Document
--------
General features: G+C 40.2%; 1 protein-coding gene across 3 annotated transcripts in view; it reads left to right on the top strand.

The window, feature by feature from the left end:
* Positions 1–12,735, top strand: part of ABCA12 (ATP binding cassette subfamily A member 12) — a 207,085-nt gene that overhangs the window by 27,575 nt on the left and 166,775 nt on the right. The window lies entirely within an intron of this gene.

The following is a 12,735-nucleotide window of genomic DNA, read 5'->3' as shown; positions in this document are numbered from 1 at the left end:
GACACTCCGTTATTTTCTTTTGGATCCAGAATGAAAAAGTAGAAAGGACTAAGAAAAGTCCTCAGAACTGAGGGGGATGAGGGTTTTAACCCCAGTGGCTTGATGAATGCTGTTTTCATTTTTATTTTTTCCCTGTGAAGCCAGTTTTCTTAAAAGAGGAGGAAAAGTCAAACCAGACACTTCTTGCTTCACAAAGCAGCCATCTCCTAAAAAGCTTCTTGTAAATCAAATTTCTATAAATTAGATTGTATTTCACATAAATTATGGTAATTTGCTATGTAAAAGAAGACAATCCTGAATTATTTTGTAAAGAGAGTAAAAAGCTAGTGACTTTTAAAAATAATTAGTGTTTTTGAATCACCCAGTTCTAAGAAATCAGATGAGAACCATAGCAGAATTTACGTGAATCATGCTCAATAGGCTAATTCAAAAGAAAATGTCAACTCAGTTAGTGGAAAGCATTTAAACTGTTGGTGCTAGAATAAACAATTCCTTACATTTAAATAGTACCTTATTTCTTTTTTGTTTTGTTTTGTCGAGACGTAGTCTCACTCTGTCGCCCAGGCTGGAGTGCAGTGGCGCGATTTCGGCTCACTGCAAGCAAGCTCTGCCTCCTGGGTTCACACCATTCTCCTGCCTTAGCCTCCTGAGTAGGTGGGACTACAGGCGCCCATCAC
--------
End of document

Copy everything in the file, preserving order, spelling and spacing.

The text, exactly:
General features: G+C 40.2%; 1 protein-coding gene across 3 annotated transcripts in view; it reads left to right on the top strand.

The window, feature by feature from the left end:
* Positions 1–12,735, top strand: part of ABCA12 (ATP binding cassette subfamily A member 12) — a 207,085-nt gene that overhangs the window by 27,575 nt on the left and 166,775 nt on the right. The window lies entirely within an intron of this gene.

The following is a 12,735-nucleotide window of genomic DNA, read 5'->3' as shown; positions in this document are numbered from 1 at the left end:
GACACTCCGTTATTTTCTTTTGGATCCAGAATGAAAAAGTAGAAAGGACTAAGAAAAGTCCTCAGAACTGAGGGGGATGAGGGTTTTAACCCCAGTGGCTTGATGAATGCTGTTTTCATTTTTATTTTTTCCCTGTGAAGCCAGTTTTCTTAAAAGAGGAGGAAAAGTCAAACCAGACACTTCTTGCTTCACAAAGCAGCCATCTCCTAAAAAGCTTCTTGTAAATCAAATTTCTATAAATTAGATTGTATTTCACATAAATTATGGTAATTTGCTATGTAAAAGAAGACAATCCTGAATTATTTTGTAAAGAGAGTAAAAAGCTAGTGACTTTTAAAAATAATTAGTGTTTTTGAATCACCCAGTTCTAAGAAATCAGATGAGAACCATAGCAGAATTTACGTGAATCATGCTCAATAGGCTAATTCAAAAGAAAATGTCAACTCAGTTAGTGGAAAGCATTTAAACTGTTGGTGCTAGAATAAACAATTCCTTACATTTAAATAGTACCTTATTTCTTTTTTGTTTTGTTTTGTCGAGACGTAGTCTCACTCTGTCGCCCAGGCTGGAGTGCAGTGGCGCGATTTCGGCTCACTGCAAGCAAGCTCTGCCTCCTGGGTTCACACCATTCTCCTGCCTTAGCCTCCTGAGTAGGTGGGACTACAGGCGCCCATCAC